Cahill: What's the scoop?

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Cahill: What's the scoop?

Postby Anonymous User » Fri Dec 09, 2016 4:55 pm

What do people say about Cahill? They seem to be consistent market leaders for compensation: See: http://abovethelaw.com/2016/12/biglaw-firm-beats-cravath-scale-with-special-bonuses/

It's very specialized, I understand, in that the corporate practice is pretty much only lev finance (lender's side credit deals / capital markets). Is that why it's not as well regarded as other firms? Why wouldn't more people want to go here if it's more money and they don't have a specific transactional interest (as most law students generally don't). Does the type of work suck? Is it because lateraling out to banks is not an ideal exit option?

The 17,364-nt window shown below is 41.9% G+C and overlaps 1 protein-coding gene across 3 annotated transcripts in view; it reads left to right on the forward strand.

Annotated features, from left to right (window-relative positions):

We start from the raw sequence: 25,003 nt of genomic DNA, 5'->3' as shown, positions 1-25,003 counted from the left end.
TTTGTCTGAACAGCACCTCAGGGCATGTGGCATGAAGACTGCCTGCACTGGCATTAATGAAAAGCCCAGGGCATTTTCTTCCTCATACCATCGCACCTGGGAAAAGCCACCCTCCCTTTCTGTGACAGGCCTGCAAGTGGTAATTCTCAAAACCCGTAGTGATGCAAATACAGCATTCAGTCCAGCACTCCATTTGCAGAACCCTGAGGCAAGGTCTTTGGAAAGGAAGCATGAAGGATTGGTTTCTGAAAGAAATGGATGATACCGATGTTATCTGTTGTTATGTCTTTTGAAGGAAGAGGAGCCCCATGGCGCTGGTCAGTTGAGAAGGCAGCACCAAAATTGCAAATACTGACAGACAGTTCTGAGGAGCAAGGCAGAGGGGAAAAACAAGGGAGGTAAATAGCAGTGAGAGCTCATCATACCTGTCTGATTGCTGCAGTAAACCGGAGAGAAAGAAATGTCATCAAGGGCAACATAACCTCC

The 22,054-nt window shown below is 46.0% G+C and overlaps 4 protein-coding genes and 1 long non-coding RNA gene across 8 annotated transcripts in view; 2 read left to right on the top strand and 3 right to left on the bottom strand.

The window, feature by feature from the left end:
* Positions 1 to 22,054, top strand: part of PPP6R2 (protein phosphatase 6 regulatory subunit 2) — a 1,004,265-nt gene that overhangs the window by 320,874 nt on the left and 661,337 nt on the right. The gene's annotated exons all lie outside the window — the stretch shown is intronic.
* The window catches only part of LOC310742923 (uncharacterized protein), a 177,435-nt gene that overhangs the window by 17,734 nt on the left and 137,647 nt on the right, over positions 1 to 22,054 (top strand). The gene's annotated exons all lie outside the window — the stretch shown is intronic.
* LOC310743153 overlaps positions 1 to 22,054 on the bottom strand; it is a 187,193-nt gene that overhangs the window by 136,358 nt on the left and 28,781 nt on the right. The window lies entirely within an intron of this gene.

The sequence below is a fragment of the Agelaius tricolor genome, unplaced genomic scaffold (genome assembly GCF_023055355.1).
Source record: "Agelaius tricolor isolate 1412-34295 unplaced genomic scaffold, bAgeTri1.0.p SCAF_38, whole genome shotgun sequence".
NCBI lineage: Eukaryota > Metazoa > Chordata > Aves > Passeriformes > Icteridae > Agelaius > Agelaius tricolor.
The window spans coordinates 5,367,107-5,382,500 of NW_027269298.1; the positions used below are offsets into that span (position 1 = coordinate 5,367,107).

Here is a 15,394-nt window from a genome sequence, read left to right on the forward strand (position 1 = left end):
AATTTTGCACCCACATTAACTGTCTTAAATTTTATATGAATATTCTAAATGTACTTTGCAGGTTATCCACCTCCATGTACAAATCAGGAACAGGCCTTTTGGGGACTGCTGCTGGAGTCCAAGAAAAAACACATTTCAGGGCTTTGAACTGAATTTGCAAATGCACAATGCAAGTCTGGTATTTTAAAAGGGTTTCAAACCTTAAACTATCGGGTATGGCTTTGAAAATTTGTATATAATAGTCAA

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Re: Cahill: What's the scoop?

Postby 2014 » Fri Dec 09, 2016 5:14 pm

Your question regarding people with a lack of a specific transactional interest is probably the answer to the broader question. If you have no real concept of what being a NY corporate lawyer looks like in practice, you are generally better off going to a firm that does everything (or at least several things) well. If you go to Cahill and end up hating lev fin/high yield debt work it's not like working at an S&C or an STB where you can just target your practice, somewhat immediately, toward something drastically different but equally well regarded. If you are inclined to "just do lev fin for a few years, get paid more than the suckers at [other firm] and have good exit options!" then you are probably underestimating the life sacrifice required to do something you really hate for enough years to make the next step worth the sunk cost (not to mention that the next step is likely going to involve work of a similar nature).